OpenDNS To Launch Free Web Filtering for Education
Just what is "people-powered security?" It's how OpenDNS describes its forthcoming Web filtering solution targeted toward education. The service, set to launch later this month, taps into the expertise of IT professionals in schools (and in the private sector) to create a sort of reverse social tagging, blocking potentially dangerous sites based on users' experiences. Like all of OpenDNS' services, this new one is free, including support for deployment and integration in existing campus infrastructures.
OpenDNS provides a variety of Internet services and is widely used in K-12 and post-secondary institutions. (Its free DNS service, for example, is used in more than 10,000 schools.) These services also include adult site blocking, protection from phishing via PhishTank.com, Web proxy blocking, and domain whitelisting.
The new service, currently undergoing final beta testing, uses "domain tagging" to allow individuals to place sites into categories that might be seen as potentially dangerous, inflammatory, counter-productive, or otherwise undesirable to schools, colleges, and universities. Other users then vote on the appropriateness of the tagging. With enough votes from OpenDNS users, a site will pass the threshold of acceptability and be pushed into an active (blocked) status in a given category.
"Communities are better at doing these things than companies," said OpenDNS CEO David Ulevitch, who spoke to us Wednesday. "This will become the most comprehensive database around."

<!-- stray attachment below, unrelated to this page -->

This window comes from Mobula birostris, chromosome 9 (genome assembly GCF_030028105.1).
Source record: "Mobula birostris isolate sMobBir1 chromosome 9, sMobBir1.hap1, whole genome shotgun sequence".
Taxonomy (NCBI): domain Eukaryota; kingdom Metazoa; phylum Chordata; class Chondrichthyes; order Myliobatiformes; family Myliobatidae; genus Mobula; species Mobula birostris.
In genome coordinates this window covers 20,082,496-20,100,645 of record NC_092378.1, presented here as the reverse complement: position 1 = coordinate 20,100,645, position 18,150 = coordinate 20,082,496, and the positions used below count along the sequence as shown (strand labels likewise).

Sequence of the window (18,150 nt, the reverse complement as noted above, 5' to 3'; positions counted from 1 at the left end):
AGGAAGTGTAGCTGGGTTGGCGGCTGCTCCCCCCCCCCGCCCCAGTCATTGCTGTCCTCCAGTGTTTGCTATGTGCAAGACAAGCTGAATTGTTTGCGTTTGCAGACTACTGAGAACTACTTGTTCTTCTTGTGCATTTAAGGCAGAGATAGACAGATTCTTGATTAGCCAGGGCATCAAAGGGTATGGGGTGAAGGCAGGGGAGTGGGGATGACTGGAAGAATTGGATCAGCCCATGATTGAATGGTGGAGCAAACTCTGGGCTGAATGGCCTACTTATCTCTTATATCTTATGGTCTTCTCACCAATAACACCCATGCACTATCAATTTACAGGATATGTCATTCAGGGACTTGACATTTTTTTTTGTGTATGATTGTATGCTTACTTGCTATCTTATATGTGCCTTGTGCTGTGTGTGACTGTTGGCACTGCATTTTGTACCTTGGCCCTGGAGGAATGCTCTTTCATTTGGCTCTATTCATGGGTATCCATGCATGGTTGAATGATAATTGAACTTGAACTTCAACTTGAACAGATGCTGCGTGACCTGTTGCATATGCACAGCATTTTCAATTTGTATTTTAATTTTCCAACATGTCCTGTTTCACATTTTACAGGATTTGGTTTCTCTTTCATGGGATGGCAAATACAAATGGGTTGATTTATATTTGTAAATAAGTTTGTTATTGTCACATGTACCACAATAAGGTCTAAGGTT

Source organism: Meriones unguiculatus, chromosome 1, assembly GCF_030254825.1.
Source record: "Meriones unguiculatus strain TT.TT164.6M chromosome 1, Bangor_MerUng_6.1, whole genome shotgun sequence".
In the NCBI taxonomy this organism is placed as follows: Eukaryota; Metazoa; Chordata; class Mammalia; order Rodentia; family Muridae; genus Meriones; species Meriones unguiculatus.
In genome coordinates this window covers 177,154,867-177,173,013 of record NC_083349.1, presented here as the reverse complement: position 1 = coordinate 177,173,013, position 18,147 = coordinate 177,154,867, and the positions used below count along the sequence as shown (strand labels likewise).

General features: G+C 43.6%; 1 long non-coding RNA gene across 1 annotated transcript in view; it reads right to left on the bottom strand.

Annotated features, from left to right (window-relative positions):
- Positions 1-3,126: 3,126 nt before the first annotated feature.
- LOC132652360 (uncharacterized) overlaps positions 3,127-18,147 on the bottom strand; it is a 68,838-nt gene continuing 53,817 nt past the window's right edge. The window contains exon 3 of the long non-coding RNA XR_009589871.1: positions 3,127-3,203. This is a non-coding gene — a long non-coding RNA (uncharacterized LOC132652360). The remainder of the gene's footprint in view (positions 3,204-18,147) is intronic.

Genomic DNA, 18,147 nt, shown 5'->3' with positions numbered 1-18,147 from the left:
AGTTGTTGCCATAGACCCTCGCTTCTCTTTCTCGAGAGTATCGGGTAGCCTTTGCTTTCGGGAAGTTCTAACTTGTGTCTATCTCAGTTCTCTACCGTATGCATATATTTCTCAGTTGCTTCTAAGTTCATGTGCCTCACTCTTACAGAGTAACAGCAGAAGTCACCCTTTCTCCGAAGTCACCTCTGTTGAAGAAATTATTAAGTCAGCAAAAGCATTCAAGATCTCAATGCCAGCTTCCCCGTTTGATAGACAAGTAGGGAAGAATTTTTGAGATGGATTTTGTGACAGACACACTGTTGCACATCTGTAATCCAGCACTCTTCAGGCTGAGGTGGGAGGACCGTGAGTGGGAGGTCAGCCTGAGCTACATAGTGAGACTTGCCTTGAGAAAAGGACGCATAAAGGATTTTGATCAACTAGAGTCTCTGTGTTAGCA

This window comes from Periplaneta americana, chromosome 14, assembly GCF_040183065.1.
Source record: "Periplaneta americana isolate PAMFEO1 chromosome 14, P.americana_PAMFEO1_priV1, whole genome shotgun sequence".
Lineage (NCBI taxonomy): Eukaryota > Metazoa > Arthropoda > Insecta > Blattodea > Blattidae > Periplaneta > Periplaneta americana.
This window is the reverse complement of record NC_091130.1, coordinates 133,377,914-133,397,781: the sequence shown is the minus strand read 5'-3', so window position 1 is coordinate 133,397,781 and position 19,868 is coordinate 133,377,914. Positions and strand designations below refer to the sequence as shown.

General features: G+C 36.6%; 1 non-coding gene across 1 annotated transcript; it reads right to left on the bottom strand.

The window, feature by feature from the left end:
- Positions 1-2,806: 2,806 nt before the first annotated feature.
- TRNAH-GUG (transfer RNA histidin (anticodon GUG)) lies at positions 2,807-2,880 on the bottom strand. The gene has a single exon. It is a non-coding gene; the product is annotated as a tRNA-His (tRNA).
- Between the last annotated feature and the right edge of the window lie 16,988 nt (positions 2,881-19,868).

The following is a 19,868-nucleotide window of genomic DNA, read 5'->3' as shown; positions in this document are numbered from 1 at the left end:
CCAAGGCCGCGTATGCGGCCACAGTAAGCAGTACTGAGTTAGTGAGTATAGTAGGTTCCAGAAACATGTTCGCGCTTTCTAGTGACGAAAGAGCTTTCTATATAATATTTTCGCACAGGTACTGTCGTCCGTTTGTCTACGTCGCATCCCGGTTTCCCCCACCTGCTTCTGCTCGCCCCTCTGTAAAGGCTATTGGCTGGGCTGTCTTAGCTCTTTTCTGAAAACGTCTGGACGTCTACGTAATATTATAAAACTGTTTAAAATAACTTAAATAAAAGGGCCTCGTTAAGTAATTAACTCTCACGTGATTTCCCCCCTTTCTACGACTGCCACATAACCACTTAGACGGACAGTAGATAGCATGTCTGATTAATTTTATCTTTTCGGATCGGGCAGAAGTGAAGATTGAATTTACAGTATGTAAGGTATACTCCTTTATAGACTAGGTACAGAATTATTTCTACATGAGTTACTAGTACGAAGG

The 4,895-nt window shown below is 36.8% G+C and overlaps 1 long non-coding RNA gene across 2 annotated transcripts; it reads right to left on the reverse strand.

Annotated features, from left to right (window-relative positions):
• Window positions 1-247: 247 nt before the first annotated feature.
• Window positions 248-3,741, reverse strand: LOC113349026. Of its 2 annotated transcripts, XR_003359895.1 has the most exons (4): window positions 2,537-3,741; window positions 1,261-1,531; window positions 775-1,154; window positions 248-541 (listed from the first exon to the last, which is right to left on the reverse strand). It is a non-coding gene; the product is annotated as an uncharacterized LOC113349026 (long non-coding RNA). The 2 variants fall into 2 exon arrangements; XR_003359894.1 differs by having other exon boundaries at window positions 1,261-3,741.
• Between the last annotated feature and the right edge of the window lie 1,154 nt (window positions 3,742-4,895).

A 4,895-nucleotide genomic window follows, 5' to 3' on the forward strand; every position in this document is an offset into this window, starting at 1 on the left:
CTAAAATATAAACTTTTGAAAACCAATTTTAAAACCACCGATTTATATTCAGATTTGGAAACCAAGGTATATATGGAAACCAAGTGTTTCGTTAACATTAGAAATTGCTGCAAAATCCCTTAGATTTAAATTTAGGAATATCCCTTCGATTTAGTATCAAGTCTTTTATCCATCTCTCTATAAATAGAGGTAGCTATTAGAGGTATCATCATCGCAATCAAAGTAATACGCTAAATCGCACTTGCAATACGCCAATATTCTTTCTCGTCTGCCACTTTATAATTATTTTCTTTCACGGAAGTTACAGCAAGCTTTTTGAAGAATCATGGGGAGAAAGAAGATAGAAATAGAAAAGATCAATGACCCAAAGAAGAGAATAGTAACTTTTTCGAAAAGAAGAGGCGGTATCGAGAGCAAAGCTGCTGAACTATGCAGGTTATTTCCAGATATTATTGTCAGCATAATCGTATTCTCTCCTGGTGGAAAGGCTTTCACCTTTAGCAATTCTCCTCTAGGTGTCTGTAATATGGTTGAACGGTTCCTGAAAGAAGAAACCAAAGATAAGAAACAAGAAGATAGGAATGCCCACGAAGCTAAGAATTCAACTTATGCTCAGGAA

Campus administrators can select from any of a variety of site types to block, and each category will continually expand as more and more sites are voted into oblivion. For example, if a school's policy is to block social networking sites from the WiFi network, the admin can subscribe to the social networking list. And as more and more sites are added to that list, they will become blocked. (There's also whitelisting functionality for those who want to allow certain sites in a category but block others.)
It should be noted that, over time, individual IT professionals will gain status in the system based on the accuracy of their submissions. Those with higher status will have greater weight in voting on sites. Eventually, some users will also reach "moderator" status.
Ulevitch said the company plans to keep its service free. "We're not going to charge for our filtering, especially when it's being generated by our professional IT users."
The new Web filtering service is expected to launch Feb. 20. It is presently undergoing beta testing. Those interested in participating in the beta can contact OpenDNS through the company's site. OpenDNS will also be releasing an API for open source developers who want to tap into the service.
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About the author: David Nagel is the executive editor for 1105 Media's online education technology publications, including THE Journal and Campus Technology. He can be reached at email@example.com
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